A painful privilege: Remembering their sacrifices & service

A painful privilege: Remembering their sacrifices & service

A painful privilege: Remembering their sacrifices & service

As many Americans vow to never forget the 9/11 terrorist attacks, others are also paying tribute to the brave men and women who were prisoners of war and those who remain missing in action.


American Family News spoke to Amanda Rutledge, founder and CEO of Tours of Duty, an organization dedicated to honoring and serving America's veterans "by tirelessly searching for Prisoners of War (POWs) and Missing in Action (MIAs), ensuring that their sacrifices and service are never forgotten."

Growing up around "a big military family" and having spent four years in Iraq working for the State Department, Rutledge naturally gravitated toward serving veterans. Her experiences, she shares, helped her "put into perspective the privilege of working with some really incredible men and women [and] what it means to give all for your country."

What's more, she says, the statistic of "22 a day" – a phrase often linked to the veteran suicide epidemic plaguing the country – compels her to make a difference in the veteran community.

"Even within the group [of veterans] that I maintain contact with, there is a suicide every six to eight weeks," she laments.

Rutledge also recognizes America's veterans face real challenges integrating into their post-military careers. Many of their skill sets, she explains, are "not getting utilized appropriately in their civilian lives" – but she contends "finding a new mission of purpose is what a large number of veterans identify as a big influence on their success and integration."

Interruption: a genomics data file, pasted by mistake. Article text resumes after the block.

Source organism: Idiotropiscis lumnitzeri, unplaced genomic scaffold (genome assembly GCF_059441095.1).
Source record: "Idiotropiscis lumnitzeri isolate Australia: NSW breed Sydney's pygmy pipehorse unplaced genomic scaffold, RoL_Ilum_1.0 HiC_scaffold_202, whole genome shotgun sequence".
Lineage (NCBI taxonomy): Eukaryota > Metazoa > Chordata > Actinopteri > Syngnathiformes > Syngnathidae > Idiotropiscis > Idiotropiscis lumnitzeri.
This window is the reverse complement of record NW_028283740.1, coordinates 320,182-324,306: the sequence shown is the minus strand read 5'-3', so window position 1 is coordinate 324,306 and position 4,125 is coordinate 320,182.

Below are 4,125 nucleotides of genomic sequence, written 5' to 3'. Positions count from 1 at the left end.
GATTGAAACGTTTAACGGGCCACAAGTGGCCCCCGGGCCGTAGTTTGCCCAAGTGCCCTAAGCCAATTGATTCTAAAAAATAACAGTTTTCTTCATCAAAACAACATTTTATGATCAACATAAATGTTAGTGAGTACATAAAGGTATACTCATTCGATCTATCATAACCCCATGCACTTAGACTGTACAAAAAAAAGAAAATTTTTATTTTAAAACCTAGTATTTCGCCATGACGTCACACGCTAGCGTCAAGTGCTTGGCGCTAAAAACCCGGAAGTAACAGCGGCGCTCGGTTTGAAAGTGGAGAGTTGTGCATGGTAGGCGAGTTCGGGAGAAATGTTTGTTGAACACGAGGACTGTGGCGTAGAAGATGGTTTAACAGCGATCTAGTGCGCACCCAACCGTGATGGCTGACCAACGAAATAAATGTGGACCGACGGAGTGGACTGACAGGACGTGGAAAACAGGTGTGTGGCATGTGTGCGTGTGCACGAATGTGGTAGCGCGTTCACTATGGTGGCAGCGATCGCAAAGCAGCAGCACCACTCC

"To help provide something central to their core values and a mission they could believe in, I saw an opportunity to connect the MIA issue with having a sense of purpose," she adds.

Of the more than 82,000 who are considered missing, Rutledge says more than 34,000 are believed to be recoverable.

"Tours of Duty offers our nation's veterans the opportunity to assist in recovering [those determined to be missing] and bringing closure to as many families of our POWs and MIAs as we can," Rutledge shares. "Vietnam was 50 years ago, [and] World War II was 80 years ago – and even after all these years, families are just as emotionally wrought as they were back then."

With the help of several veterans connected to the organization, Tours of Duty will spring into action at the turn of the new year. "We've researched a number of cases and there is enough actionable information for Tours of Duty to conduct their first mission in Vietnam in January," she notes.

Rutledge also reminds every service member supporter that Friday (September 15) is National POW/MIA Recognition Day.

"We are hosting a wreath laying ceremony at the Tomb of the Unknown Soldier at Arlington National Cemetery [at noon that day] to raise awareness, on behalf of the families, that more than 82,000 are still missing," she concludes.